William Copley was an aristocrat in the American sense. He and his brother were adopted by the Copley family and raised to be heirs to this utilities/newspaper fortune. His adoptive father had made a fortune in utilities in Illinois (and served as a U.S. Congressman). Ira Copley and his wife Edith had tried unsuccessfully to have children; three died in infancy before 1910. So they adopted James Copley then William Copley shortly thereafter. The family moved to San Diego when William was about 10 years old where Ira Copley bought San Diego's two leading newspapers, the Tribune and the Union, and merged them into one powerhouse. For readers under 40, it may be hard to imagine just how important newspapers were in the 20th century. I think they were the most important mass medium of the century, more important than film or television or radio. They had real power, and their owners were among the most powerful people in the U.S.A.

Copley was at Yale when Pearl Harbor was attacked by the Japanese. He was drafted early and served in North Africa and Italy. Ira Copley died shortly after the war and left his two sons equal shares of the Copley Newspaper business. The idea was that both men would run the newspapers, but they had a falling out over politics. William was left-wing while James (like his father) was a staunch Republican. William sued James in the mid-50s to force him to buy him out of his partnership. (James's papers would subsequently be a major force in California Republican politics, and James Copley was one of Richard Nixon's major backers.)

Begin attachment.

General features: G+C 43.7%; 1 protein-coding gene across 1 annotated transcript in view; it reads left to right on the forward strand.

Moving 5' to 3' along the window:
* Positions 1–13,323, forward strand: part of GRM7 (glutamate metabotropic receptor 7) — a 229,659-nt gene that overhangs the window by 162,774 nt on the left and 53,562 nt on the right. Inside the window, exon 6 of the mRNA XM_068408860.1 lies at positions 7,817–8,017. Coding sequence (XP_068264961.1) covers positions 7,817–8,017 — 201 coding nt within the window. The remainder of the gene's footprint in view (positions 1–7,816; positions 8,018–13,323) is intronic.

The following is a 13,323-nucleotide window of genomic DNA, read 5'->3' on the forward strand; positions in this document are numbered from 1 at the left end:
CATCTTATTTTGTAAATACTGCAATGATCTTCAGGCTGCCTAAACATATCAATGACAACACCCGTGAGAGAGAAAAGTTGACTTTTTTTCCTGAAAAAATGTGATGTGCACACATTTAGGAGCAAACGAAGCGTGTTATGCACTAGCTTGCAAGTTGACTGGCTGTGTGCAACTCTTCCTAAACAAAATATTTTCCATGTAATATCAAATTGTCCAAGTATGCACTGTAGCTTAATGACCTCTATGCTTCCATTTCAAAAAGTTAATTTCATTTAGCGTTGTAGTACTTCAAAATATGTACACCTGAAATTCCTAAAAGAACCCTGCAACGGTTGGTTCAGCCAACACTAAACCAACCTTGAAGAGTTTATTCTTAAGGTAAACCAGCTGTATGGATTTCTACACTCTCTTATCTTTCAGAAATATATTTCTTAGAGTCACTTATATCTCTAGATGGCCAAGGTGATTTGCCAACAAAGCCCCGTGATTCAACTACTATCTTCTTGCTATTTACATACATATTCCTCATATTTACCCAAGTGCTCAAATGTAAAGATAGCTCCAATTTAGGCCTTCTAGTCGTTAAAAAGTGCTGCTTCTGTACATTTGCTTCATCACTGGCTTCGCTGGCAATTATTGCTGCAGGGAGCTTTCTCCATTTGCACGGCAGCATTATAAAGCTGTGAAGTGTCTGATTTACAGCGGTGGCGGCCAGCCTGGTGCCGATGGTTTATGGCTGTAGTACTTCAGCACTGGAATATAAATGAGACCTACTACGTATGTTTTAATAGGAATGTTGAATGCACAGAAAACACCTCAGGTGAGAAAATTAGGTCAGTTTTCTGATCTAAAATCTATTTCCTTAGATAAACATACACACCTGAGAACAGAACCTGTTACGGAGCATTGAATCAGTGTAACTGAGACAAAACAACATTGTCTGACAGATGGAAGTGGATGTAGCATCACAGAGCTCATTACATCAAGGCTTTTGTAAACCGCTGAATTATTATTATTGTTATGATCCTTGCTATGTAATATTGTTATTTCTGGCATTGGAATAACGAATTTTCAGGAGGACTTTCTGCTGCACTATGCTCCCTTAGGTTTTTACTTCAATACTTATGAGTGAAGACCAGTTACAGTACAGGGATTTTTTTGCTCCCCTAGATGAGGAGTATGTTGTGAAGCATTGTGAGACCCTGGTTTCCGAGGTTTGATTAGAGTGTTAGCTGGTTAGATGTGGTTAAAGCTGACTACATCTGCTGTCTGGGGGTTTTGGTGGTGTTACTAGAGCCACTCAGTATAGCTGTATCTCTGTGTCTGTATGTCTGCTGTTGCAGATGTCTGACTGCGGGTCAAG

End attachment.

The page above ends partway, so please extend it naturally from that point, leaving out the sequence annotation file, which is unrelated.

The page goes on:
Copley had gotten interested in Surrealism in the late 40s and met Man Ray, who was living in Los Angeles, in 1947. Copley eventually met all the major surrealist artists and built up an extensive personal collection of their work. In this regard, he was fulfilling his socially accepted role as an aristocrat, being a patron of the arts. But in 1947, he started painting. He got encouragement from his surrealist friends.


William N. Copley, Portrait of Marcel, 1951, oil on canvas, 44.8 x 37.1 cm

Copley's 1951 portrait of Marcel Duchamp is highly atypical of his work. Most of his figures have a minimal amount of detail and the faces are often completely blank. Copley's focus on Duchamp's wrinkly face marks this to my mind as a highly personal work. Perhaps Copley wanted to get it right as a tribute to an important mentor. According to Copley, Duchamp encouraged his painting. Copley called Duchamp, "My best friend." On painting, Copley wrote of Duchamp,